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Back to Reviews 98


a cornucopia of good taste: the 44th winter antiques show
by Fred Stern  

The catalogue

T'ang Dynasty Camel,
at Keverne

T'ang Dynasty Camel,

Lady Polo Player
T'ang Dynasty
at Keverne

Belbello da Pavia
Saint Augustine
c. 1440
at Les Enluminares

Ukita Ikkei
Autumn in Sagano
hanging scroll

Tamara de Lempicka
Portrait of de Montaut
at Barry Friedman

Harry Wilson
silver presentation dish
at Silber Keller

Harry Wilson
silver presentation dish

Taino ceremonial dagger
at Throckmorton

New Hampshire
lift top chest
at Old Hope Antiques

Dance Mask
19th century
at Donald Ellis

Empire full front secretaire
ca. 1810
at Bucheit

Double Saddle Blanket
ca. 1900-1910
at Joshua Baer

Oblong blue enamel and gold suffbox
at A la Vielle Russie

C.F.A. Vosey
Dining Room Sideboard
at Geoffrey Diner

Bronze piebald horse with silver inlay
19th century
at Michael Goedhuis

Canton: the 'Western Factories'
ca. 1840
at Martyn Gregory

J.F. Eberlein
Meissen Cockatoo
at Michelle Beiny
   How important is the Winter Antiques Show at the Seventh Regiment Armory on Park Avenue and 67th Street? Ask the thousands of visitors who stream through its portals to see the delicious wares on offer from 72 exhibitors from around the globe.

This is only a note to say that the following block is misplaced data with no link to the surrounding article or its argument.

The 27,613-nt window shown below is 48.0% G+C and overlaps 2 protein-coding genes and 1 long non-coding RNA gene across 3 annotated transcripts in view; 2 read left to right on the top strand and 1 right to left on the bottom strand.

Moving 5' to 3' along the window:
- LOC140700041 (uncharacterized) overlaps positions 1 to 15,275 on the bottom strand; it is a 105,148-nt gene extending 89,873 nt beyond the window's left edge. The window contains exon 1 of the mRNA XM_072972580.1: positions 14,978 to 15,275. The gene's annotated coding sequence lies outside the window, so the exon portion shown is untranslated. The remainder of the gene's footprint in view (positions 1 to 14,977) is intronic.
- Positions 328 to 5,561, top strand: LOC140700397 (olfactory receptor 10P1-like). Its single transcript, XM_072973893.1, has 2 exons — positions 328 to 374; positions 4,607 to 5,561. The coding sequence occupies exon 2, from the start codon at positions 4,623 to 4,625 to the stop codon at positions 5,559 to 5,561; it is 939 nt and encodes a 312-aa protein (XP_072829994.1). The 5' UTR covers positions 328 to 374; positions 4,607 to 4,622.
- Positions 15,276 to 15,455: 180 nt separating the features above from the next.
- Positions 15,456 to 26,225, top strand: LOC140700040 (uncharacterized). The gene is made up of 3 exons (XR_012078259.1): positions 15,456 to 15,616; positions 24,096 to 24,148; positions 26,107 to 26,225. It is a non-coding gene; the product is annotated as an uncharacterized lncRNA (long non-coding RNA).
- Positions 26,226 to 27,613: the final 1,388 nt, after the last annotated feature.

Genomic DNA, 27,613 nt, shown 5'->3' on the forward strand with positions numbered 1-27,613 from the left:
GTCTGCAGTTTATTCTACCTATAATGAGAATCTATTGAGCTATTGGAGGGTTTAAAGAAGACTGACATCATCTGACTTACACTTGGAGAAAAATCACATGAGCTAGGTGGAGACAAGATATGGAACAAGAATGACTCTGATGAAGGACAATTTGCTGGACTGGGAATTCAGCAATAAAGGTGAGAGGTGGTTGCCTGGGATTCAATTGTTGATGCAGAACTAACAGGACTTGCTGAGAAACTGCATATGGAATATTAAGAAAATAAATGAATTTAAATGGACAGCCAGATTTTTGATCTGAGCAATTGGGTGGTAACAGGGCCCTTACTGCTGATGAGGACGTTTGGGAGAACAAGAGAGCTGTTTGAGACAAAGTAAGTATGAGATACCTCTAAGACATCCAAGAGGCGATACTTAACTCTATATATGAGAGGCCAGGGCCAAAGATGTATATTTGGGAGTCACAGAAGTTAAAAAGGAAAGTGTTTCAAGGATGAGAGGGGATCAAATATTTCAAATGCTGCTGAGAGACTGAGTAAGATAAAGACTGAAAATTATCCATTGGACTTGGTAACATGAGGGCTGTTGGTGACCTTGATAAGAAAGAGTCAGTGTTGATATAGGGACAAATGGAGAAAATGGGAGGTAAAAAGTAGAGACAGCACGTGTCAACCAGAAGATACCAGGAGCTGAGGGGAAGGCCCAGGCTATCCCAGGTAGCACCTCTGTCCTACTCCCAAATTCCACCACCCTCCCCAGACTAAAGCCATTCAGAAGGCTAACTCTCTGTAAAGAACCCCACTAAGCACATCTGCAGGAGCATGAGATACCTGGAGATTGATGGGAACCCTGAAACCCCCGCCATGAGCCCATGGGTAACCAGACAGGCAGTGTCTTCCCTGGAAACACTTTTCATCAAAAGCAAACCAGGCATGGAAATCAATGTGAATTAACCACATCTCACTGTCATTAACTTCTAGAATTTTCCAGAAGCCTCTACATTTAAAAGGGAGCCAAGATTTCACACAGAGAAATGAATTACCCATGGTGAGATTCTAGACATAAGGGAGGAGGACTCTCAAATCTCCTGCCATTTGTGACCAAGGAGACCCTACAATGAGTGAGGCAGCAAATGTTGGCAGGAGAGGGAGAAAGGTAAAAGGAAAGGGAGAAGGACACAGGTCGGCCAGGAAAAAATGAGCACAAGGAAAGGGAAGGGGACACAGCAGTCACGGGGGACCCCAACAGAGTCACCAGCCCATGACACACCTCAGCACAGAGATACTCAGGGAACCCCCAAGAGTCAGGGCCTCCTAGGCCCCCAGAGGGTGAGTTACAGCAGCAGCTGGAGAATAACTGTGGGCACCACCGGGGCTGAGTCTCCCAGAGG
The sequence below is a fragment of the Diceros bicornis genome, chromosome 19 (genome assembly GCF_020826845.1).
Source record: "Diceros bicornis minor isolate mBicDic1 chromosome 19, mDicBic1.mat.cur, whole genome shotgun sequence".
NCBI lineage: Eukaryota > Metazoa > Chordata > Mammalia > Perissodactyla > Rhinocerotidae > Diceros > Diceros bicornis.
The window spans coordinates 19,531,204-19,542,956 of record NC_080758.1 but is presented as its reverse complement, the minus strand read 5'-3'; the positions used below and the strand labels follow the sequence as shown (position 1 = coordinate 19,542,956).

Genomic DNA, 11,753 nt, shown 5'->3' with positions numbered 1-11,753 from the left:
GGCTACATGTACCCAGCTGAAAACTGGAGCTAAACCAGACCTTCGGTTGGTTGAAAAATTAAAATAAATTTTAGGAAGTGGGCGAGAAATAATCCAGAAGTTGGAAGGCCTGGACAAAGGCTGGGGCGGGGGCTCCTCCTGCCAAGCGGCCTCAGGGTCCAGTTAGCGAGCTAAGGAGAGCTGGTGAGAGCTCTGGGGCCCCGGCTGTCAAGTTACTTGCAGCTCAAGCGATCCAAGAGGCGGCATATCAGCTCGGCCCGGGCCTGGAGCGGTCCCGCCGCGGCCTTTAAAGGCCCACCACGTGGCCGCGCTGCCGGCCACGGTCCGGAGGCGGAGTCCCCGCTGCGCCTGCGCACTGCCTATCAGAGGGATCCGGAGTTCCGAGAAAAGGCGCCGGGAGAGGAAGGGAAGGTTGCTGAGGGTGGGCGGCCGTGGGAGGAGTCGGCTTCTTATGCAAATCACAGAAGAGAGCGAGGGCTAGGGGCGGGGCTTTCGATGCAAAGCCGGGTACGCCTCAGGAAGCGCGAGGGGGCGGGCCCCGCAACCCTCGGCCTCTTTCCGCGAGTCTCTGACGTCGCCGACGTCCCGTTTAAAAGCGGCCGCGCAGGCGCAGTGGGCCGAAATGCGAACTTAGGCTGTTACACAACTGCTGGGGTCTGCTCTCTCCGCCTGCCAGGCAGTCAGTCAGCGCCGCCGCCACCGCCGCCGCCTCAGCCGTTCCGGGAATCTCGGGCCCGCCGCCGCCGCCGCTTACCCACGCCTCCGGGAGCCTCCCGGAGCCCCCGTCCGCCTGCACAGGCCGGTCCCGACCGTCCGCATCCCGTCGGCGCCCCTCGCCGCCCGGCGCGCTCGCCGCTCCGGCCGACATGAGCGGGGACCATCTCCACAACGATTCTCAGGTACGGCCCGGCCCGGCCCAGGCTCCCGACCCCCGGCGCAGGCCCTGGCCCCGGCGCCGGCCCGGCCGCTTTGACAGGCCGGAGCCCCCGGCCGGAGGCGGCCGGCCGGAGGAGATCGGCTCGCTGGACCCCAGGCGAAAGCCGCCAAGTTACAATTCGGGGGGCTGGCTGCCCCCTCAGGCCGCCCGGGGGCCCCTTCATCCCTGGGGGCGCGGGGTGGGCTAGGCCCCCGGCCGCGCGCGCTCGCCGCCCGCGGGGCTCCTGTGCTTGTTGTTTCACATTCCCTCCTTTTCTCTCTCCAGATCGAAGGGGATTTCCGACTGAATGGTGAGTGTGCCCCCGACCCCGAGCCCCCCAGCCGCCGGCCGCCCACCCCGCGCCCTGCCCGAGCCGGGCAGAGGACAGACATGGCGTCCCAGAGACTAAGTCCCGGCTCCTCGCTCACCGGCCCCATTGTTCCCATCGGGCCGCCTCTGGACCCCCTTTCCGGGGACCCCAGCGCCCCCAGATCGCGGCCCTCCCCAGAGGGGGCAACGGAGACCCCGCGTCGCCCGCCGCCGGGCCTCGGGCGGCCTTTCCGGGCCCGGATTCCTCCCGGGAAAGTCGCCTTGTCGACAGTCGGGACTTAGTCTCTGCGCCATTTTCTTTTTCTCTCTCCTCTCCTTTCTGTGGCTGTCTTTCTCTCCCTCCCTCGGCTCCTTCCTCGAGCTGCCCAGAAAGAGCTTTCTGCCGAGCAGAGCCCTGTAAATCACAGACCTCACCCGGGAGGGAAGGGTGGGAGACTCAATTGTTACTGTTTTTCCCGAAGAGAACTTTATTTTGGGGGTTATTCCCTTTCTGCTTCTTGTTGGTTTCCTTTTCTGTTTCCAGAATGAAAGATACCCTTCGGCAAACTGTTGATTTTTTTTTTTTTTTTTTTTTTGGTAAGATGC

The best shows keep evolving over the years, becoming better and better, and the Winter Antiques Show is one of the best. Classic American furniture and decorative arts are still at the core of the show. G.K.S. Bush of Washington, D.C., for instance, offers a superb Chippendale black-front bureau, circa 1760-1780, with double scrolled returns. Leigh Keno of New York also features highboys of the Connecticut River Valley and Boston.

But different voices are heard, making this a splendiferous show in impeccable taste. Oriental art, European silver, French Books of Hours glowing in their luminosity, Biedermeier furniture, Wiener Werkstaetten pieces by Josef Hoffmann, French furniture by designer Emile-Jacques Ruhlman, American and Alaskan Indian masks and fine Taino carvings from the Caribbean, carpets from Isfahan, works on paper from France and the Netherlands, Louis XVI secretaries and much more.

As is the tradition, the Winter Antiques Shows is a benefit for the East Side House Settlement in the Bronx. The special exhibition presented this year is from Historic Deerfield in Massuchusetts. The selection of furniture, paintings and decorative arts was made from more than 25,000 objects in the collection, which are displayed year-round in the 14 museum houses in this New England village.

The layout of the show's 72 booths gives the impression of different shops. The entries that follow are intended as a guide to some of the exhibitors. The Winter Antiques Show is open till Jan. 25 from noon to 8:30 p.m. daily. General admission is $16 and includes a catalogue.

Roger Keverne, London
An outstanding collection of Chinese art from the Late Shang Dynasty, IIth century B.C., to fine famille verte porcelain vases is the main domain of this old line company headquarted in London. A huge T'ang Dynasty Camel in excellent glaze is earmarked at $275,000 and shares the company of a T'ang Dynasty Lady Polo Player slotted at a much lower figure. Ming and Qing Dynasty porcelains in all their glory share space with fine celadon jade carvings.

Les Enluminures, Paris and Chicago